We know that seek time is a major problem with optical media, so we’ll need to reduce it as much as possible to achieve our fast load times. There’s really only so much we can do to solve the problem
- Seek less by reading less files
- Seek less by organizing our files better
We’ve seen how to reduce the number of files read by using packfiles, which also helped by seek times a little bit. Since seek times are related to the physical distance and direction a drive head has to move, we’ll look at how to reduce seek times by arranging files on disc to minimize their distance.
We’ll also wrap up this series on load times with some tips and tricks to get that last bit of optimization.
The key to a good disc layout is to read in a linear order. Always reading in a single direction on the disc, ideally reading sequential files. Seeks forward aren’t as bad as seeks backwards. We also want to avoid layer switches, which cause the laser to refocus and can take quite a bit of time.
But how do we know what order to put files in? It’s really simple, we put them in the order we load files. It’s a simple matter of logging each file we open and then sort by this file log. Sorting by a file log does mean you’ll have to go through the and log the whole game, but you can have an automated nightly process do that.
The way disc layout is usually arranged is the start of the disc is the center and spirals outward, then the second layer starts at the outside and spirals in. Like this:
We know that the outside of the disc has higher throughput than the inside. So we can read faster if we arrange the data on the outside of the disc. So we actually want to push our data to the outside tracks:
Depending on the game, if you have extra space it might be worthwhile duplicating common data on the disc. This works best if you’re packing multiple files together. If you’re using packfiles as part of you filesystem, remember to sort the files inside the packfile by access order.
So that’s really the all there is to a good layout
- Arrange files sequentially by load order to minimize seeking
- Arrange data at the outside tracks to maximize throughput
Tips and Tricks
The three most important features for load times are asynchronous loading, compression and file layout, with packfiles to help keep things organized. However there’s still a number of techniques we can use to get even lower load times.
- Load once and share files. This one is pretty obvious – if two models share the same texture only load the texture once. I personally don’t believe this should be done inside the file manager since it’s more of an asset management issue, but I thought it should be mentioned.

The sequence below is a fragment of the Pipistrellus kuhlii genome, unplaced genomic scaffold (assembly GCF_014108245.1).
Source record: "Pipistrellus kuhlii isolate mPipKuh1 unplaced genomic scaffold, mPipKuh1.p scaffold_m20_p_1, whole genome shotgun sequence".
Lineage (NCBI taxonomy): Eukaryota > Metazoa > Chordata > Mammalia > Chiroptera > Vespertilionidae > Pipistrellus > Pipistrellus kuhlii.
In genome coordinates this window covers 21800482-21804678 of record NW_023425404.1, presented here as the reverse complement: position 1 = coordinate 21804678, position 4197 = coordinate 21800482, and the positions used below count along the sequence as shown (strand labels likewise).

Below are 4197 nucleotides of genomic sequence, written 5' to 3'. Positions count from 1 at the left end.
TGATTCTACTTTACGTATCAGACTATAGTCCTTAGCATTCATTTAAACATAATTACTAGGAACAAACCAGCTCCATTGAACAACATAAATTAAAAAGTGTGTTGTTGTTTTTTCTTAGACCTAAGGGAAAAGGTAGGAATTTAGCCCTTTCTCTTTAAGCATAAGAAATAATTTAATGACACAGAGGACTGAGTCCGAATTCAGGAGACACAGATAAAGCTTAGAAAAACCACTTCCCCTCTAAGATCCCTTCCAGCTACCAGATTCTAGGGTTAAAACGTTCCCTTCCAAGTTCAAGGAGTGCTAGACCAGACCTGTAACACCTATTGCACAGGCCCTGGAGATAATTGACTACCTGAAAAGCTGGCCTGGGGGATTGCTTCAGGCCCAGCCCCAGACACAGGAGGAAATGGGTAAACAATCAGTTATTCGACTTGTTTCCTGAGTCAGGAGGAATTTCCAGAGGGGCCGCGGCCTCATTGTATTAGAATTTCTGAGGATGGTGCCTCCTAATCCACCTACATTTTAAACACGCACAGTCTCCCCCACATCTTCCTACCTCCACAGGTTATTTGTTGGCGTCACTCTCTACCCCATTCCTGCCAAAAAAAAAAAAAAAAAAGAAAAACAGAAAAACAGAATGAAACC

- Remove dependent loads – where one file contains information to load other files. It reduces your ability to batch reads, preventing you from keeping the disc busy. It can be difficult to remove all dependent loads if you have a highly data dependent engine, hopefully you can load other files to hide the latency these loads introduce.
- Cache frequently read files by keeping a compressed copy in memory. This works best for small files that get referenced a lot.
- Preload files that you know will be used. If you know that a file will be used soon, and have memory to spare, it doesn’t hurt to start loading the file. This works well during boot and while the user waits at the main menu. Ideally you can integrate a preloading system into your level design, so you load levels in chunks hiding any load times.
- Optical drives read in large chunks (64kB – 256kB) into an internal read buffer. This means consecutive reads or multiple reads can be combined. If you have lots of small files to load you can combine multiple reads into a single large read. This will increase throughput and reduce seek time, but requires your file loader to understand file layout.
- Hard drive caching of files is possible on the 360 and PS3, with many PS3 games having actual installs PC-style. It’s a pretty good idea actually, and you should take advantage of the hard drive if your platform has one. You should read files from both the optical drive and hard drive at the same time to get the most benefit.